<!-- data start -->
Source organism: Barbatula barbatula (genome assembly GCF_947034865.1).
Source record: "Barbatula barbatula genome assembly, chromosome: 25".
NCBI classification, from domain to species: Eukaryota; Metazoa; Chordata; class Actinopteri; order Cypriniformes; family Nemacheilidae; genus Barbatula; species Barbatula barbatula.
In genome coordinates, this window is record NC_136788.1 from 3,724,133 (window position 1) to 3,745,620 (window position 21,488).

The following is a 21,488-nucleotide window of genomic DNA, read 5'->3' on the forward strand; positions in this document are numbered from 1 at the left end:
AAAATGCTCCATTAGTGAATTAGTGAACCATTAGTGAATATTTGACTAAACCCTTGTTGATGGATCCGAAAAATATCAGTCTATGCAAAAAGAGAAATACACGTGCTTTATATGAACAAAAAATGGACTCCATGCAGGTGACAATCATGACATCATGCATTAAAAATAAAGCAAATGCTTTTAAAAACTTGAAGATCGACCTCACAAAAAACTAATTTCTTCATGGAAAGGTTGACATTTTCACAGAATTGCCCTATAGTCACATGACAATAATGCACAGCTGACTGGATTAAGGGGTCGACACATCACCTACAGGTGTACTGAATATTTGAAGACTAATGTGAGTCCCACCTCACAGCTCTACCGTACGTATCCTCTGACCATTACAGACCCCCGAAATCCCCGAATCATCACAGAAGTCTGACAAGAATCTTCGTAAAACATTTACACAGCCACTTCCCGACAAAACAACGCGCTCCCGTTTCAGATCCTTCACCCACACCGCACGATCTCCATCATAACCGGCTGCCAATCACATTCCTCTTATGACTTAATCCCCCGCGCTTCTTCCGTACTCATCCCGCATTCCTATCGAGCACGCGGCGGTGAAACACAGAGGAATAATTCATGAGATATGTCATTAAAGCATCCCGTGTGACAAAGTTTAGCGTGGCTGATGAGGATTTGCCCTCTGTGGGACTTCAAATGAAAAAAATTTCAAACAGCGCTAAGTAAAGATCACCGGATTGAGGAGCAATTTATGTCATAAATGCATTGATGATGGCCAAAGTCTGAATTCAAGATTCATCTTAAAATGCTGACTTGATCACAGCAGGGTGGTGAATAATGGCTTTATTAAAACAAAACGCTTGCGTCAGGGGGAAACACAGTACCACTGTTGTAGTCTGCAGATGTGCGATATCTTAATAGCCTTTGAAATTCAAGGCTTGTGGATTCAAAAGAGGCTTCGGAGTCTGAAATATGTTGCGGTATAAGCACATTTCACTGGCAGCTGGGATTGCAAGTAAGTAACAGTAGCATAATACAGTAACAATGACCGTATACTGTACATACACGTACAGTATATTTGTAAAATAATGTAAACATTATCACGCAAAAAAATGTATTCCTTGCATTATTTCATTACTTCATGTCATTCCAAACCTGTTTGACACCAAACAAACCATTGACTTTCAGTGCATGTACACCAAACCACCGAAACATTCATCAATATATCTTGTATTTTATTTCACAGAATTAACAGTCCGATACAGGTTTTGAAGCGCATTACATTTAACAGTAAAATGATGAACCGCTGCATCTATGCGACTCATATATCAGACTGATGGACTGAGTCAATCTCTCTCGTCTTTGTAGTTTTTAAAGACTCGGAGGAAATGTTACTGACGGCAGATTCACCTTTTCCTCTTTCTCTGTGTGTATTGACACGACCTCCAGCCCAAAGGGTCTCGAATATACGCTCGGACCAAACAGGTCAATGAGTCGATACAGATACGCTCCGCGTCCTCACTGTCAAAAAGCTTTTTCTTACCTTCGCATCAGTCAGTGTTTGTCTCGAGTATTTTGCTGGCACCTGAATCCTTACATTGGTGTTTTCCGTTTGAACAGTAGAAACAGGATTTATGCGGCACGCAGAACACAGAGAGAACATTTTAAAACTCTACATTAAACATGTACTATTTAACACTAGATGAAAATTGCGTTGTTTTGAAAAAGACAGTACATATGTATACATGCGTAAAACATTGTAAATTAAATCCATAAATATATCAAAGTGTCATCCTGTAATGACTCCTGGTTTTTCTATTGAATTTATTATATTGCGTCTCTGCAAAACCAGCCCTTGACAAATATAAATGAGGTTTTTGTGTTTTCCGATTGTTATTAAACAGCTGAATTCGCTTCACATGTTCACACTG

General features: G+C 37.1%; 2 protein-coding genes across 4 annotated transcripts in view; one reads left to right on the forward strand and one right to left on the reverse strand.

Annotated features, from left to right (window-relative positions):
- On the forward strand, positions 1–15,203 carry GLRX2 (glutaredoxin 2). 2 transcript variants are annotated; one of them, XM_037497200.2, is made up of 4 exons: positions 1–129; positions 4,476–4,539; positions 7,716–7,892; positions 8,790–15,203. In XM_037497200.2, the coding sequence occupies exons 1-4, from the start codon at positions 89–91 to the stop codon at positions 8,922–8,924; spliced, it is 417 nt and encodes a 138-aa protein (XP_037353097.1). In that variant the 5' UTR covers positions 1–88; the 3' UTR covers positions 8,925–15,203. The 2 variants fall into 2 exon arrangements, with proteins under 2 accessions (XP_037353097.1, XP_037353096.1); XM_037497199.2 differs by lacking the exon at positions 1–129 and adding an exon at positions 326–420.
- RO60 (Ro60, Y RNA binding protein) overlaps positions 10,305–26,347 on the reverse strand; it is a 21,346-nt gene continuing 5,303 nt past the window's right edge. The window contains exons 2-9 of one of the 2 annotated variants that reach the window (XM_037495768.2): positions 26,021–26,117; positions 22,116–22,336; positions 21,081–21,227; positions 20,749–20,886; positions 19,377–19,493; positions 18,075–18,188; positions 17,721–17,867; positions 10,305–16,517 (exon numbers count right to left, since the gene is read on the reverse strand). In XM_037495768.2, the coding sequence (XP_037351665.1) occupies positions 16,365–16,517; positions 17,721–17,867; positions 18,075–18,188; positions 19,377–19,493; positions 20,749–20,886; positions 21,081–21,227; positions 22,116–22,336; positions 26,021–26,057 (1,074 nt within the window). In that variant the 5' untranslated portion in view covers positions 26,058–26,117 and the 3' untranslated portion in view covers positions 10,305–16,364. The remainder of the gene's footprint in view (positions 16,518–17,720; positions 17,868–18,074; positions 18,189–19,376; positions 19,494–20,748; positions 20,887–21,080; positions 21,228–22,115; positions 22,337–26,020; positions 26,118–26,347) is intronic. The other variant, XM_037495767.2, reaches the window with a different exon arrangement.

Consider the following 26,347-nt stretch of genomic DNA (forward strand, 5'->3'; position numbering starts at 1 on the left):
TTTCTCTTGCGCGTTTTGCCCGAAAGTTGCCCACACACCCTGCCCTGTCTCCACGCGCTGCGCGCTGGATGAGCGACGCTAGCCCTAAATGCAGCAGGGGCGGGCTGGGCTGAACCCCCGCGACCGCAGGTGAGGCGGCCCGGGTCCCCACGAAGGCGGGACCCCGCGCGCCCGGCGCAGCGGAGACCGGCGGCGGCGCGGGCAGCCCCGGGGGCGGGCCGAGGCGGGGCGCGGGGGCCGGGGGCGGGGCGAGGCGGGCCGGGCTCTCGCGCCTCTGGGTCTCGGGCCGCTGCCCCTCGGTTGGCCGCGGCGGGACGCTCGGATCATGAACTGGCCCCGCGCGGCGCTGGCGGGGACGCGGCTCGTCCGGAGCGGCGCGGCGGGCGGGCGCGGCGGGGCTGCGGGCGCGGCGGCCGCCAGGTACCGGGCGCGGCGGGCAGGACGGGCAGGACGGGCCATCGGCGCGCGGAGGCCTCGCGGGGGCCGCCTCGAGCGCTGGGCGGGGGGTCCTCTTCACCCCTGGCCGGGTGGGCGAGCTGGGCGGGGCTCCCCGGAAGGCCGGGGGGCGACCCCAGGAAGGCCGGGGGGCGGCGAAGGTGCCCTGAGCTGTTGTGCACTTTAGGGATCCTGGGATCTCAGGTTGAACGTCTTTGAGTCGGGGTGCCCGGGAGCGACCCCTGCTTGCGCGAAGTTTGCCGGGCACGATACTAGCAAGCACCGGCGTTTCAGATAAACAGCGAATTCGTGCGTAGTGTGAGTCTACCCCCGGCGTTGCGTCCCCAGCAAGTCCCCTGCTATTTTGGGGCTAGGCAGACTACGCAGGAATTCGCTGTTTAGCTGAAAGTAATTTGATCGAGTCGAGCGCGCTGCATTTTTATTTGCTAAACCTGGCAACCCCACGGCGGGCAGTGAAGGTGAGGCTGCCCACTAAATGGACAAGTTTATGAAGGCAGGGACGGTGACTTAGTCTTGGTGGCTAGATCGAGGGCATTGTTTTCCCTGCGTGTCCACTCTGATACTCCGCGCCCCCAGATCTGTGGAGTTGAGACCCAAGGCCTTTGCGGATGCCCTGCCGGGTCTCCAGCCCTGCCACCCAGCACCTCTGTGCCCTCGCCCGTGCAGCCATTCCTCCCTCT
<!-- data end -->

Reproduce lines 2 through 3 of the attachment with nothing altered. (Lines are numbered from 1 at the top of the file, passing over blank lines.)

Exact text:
Source record: "Barbatula barbatula genome assembly, chromosome: 25".
NCBI classification, from domain to species: Eukaryota; Metazoa; Chordata; class Actinopteri; order Cypriniformes; family Nemacheilidae; genus Barbatula; species Barbatula barbatula.